Gender pay gap: how does the cycling industry fare?

The media has been awash with reports of gender paygap inequalities in recent weeks, with corporations such as transport giants RyanAir, finance company Virgin Money and banking group HSBC coming under fire for the drastic differences in salaries between men and women.

The issues within professional gender inequality are far from isolated cases; recent studies have highlighted a national average wage difference of 18.4 per cent – women make up just 44.1 per cent of higher paid jobs.

A massive 78 per cent of companies face pay inequalities that favour men.

These stark statistics however don’t reflect the averages in some of the UK’s biggest cycling companies. Cycle retail giant Wiggle has an average paygap of 0.3 per cent, whilst highstreet mainstay Evans Cycles has revealed a gap of 4.1 per cent in favour of female employees. On the higher end of the industry scale, Outdoor and Cycle Concepts, parent brand of Cotswold Outdoor, posted an average paygap of 7.5 per cent.

British Cycling recently released a statement to address the 13 per cent gap between the pay of its male and female employees, which reduced drastically over the course of the last nine months from well over the national average at 21 per cent.

Speaking about the controversy, the organisation stated it was, “working hard to close the gender pay gap".

“In order to grow and develop as an organisation, we need engaged employees who get the support they need to perform at their best, who are rewarded fairly and who are helped to develop their careers,” said chair Frank Slevin.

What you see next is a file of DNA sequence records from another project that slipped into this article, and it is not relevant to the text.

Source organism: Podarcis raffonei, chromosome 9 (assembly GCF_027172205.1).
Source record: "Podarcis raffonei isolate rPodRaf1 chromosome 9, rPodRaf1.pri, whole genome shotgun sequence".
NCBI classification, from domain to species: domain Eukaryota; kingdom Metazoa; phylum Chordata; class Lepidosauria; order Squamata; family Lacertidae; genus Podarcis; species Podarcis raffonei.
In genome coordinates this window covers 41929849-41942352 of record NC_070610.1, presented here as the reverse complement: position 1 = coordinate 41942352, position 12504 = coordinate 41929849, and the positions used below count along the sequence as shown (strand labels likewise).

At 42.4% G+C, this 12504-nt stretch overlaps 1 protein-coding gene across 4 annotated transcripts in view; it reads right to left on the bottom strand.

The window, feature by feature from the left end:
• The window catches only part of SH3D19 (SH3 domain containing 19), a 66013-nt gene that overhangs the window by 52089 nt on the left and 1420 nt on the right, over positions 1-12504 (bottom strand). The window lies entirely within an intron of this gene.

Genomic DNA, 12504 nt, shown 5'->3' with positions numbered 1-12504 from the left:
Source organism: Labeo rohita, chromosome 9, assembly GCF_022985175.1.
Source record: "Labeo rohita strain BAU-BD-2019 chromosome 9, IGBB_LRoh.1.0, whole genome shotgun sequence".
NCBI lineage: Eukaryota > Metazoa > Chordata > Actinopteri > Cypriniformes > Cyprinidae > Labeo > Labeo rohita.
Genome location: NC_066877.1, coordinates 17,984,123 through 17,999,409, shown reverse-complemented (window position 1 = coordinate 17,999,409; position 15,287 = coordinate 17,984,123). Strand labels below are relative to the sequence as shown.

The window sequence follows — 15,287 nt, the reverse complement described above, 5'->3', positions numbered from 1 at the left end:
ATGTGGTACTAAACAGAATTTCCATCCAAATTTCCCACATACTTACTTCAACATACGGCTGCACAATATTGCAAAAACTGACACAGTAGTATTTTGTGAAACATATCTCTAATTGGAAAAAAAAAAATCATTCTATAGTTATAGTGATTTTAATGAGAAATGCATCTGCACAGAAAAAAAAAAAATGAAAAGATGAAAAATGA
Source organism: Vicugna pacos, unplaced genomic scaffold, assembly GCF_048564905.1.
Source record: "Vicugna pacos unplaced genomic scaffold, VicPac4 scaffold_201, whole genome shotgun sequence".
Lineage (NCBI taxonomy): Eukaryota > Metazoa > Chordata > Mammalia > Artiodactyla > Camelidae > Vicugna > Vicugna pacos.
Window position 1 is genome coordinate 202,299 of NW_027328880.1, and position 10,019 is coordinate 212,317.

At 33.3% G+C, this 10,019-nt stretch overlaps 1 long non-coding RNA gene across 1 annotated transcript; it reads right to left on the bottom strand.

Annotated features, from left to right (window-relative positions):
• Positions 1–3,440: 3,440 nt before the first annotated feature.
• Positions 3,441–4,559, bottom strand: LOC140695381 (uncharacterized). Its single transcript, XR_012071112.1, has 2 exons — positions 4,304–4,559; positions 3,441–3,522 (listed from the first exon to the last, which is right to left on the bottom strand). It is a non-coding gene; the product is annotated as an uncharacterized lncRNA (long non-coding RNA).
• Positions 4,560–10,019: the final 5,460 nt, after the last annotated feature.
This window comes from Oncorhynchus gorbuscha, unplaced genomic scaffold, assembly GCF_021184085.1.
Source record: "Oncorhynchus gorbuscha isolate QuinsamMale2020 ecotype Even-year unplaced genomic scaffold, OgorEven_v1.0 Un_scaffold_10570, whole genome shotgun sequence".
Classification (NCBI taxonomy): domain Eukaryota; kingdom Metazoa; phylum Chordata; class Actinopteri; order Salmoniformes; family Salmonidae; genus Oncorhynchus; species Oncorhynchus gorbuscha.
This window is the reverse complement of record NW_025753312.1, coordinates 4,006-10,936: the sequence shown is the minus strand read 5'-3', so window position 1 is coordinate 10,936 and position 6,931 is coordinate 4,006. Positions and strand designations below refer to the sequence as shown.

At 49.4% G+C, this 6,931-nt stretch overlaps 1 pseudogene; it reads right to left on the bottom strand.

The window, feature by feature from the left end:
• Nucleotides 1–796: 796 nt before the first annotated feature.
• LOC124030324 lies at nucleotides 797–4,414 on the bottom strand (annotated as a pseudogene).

“We have already introduced a number of measures including an annual culture survey and flexible working hours for staff. Further measures will be developed as we strive to be an organisation which prioritises its people as much as its performance.”

Wage gaps aren’t the only financial gender inequality news to make headlines in recent months. In March, organisers of the world renowned Women’s Tour – part of the Tour Series – confirmed that they would increase the prize fund of the event to match the Men’s Tour pot. In previous years, the difference between the two sums has amounted to the equivalent of £49,107 (or €55,000). This year, both funds will sit at €90,000, or £80,355.

"It’s fantastic,” said 2016 Women’s Tour winner Lizzie Deignan in an interview with the BBC. “This organisation is really setting a precedent of how it should be done in 2018. It shouldn’t be a topic, but it is. Right from the start, this race has always been about equality and they are doing it perfectly."

Many large scale industry companies are yet to reveal gender pay gaps, although BikeBiz has reached out to many. 

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